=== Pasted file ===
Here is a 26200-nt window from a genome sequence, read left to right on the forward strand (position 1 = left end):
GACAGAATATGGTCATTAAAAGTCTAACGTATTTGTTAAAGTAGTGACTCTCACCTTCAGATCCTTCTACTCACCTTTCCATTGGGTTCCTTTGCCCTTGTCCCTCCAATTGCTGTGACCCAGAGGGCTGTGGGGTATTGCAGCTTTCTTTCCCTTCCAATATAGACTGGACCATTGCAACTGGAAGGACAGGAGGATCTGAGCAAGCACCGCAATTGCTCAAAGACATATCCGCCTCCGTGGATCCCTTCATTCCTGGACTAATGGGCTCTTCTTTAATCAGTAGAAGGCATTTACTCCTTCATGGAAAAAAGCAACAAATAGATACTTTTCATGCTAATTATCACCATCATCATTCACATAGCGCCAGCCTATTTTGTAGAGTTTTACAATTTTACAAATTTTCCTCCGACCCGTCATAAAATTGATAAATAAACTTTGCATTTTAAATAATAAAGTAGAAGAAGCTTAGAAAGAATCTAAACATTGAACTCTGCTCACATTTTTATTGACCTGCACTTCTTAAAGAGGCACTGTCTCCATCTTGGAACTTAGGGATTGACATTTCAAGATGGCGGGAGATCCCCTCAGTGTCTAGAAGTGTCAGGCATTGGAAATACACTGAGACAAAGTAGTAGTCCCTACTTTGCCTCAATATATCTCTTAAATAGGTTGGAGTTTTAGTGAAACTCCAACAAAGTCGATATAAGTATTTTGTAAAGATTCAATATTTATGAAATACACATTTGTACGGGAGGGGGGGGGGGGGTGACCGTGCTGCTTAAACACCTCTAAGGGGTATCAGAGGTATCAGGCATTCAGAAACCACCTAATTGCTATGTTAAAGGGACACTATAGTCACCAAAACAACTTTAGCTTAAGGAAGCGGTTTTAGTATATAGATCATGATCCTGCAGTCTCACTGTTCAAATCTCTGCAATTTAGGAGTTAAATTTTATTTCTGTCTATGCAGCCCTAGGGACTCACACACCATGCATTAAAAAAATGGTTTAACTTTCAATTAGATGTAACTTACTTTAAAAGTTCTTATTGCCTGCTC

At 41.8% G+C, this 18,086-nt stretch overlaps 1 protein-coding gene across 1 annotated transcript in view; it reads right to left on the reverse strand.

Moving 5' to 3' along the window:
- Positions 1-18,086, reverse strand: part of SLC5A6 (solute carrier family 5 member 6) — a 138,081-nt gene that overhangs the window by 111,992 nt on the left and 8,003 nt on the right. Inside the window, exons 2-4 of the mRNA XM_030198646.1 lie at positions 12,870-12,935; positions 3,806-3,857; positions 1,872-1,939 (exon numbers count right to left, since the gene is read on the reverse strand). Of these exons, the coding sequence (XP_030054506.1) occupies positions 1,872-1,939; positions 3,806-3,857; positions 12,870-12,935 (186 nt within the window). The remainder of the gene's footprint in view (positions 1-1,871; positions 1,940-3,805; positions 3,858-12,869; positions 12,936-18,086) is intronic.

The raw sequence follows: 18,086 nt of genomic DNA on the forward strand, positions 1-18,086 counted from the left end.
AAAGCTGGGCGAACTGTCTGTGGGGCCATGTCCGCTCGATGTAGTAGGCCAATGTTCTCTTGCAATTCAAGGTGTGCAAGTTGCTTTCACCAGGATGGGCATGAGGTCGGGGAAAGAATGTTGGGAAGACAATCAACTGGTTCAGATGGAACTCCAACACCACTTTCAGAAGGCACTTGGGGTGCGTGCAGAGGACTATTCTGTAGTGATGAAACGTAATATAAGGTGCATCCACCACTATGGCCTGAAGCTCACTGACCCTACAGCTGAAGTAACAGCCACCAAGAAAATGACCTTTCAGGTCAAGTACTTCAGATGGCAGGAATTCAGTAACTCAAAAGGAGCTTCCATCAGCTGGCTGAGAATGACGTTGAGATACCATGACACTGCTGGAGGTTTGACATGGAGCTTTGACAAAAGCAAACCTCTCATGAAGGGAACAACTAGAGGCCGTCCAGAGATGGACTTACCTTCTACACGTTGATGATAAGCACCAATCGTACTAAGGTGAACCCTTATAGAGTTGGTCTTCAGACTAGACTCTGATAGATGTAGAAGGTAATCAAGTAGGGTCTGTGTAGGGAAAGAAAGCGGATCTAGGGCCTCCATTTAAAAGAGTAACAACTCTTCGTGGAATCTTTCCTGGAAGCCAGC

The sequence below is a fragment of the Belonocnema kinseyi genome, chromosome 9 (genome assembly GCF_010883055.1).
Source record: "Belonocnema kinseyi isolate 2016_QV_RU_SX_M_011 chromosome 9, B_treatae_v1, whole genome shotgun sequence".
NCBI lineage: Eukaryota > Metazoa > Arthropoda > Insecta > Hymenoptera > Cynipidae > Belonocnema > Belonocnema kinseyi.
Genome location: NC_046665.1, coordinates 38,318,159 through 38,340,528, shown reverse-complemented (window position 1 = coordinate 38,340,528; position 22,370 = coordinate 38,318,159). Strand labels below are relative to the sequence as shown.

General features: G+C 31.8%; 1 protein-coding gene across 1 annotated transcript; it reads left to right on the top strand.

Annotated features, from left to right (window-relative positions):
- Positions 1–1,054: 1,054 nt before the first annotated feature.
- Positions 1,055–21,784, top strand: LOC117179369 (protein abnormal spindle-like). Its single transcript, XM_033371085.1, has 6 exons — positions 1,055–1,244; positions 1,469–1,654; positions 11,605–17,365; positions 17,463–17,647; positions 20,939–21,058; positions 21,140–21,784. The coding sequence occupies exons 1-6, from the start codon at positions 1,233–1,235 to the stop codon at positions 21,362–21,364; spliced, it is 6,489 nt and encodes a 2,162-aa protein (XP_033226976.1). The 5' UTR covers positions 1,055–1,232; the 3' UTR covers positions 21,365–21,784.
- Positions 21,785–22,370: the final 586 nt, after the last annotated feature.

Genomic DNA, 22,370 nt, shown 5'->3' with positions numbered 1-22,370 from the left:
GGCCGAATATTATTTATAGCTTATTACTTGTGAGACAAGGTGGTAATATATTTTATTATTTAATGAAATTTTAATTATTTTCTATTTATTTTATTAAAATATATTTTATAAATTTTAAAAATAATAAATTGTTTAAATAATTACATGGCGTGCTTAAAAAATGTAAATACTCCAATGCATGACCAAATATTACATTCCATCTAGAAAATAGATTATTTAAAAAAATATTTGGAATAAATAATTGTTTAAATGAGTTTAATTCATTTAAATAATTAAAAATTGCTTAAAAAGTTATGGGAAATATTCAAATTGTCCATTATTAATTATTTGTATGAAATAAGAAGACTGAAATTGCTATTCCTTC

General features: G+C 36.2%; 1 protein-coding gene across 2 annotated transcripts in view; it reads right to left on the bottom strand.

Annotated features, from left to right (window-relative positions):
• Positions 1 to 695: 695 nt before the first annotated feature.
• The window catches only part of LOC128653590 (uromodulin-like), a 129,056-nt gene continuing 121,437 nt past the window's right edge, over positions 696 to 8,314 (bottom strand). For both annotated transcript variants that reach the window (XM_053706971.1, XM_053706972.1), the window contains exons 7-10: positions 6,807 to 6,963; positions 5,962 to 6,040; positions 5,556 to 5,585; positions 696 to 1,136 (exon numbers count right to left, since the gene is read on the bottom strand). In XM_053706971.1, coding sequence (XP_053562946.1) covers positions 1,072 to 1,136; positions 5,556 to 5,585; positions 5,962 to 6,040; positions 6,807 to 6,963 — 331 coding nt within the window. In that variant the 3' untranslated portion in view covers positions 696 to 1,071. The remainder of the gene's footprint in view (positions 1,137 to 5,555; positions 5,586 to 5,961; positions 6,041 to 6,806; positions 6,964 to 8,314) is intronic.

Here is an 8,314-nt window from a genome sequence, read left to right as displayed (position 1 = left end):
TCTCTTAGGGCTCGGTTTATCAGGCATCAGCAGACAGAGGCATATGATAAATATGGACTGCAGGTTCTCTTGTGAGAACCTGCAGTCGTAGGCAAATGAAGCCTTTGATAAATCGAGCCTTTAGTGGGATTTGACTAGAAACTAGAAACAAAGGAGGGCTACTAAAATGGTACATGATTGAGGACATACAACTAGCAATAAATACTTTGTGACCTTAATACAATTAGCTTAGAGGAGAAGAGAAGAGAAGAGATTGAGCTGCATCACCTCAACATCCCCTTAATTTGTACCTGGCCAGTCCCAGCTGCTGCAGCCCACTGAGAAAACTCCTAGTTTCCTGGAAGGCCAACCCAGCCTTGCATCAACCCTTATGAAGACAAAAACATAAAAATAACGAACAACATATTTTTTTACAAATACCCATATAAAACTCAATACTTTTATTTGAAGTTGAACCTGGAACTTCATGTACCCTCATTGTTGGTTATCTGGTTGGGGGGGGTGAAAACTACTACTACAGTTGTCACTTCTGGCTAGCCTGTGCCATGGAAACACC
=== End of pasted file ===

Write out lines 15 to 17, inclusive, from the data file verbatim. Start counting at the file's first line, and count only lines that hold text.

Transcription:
- Positions 1,055–21,784, top strand: LOC117179369 (protein abnormal spindle-like). Its single transcript, XM_033371085.1, has 6 exons — positions 1,055–1,244; positions 1,469–1,654; positions 11,605–17,365; positions 17,463–17,647; positions 20,939–21,058; positions 21,140–21,784. The coding sequence occupies exons 1-6, from the start codon at positions 1,233–1,235 to the stop codon at positions 21,362–21,364; spliced, it is 6,489 nt and encodes a 2,162-aa protein (XP_033226976.1). The 5' UTR covers positions 1,055–1,232; the 3' UTR covers positions 21,365–21,784.
- Positions 21,785–22,370: the final 586 nt, after the last annotated feature.

Genomic DNA, 22,370 nt, shown 5'->3' with positions numbered 1-22,370 from the left: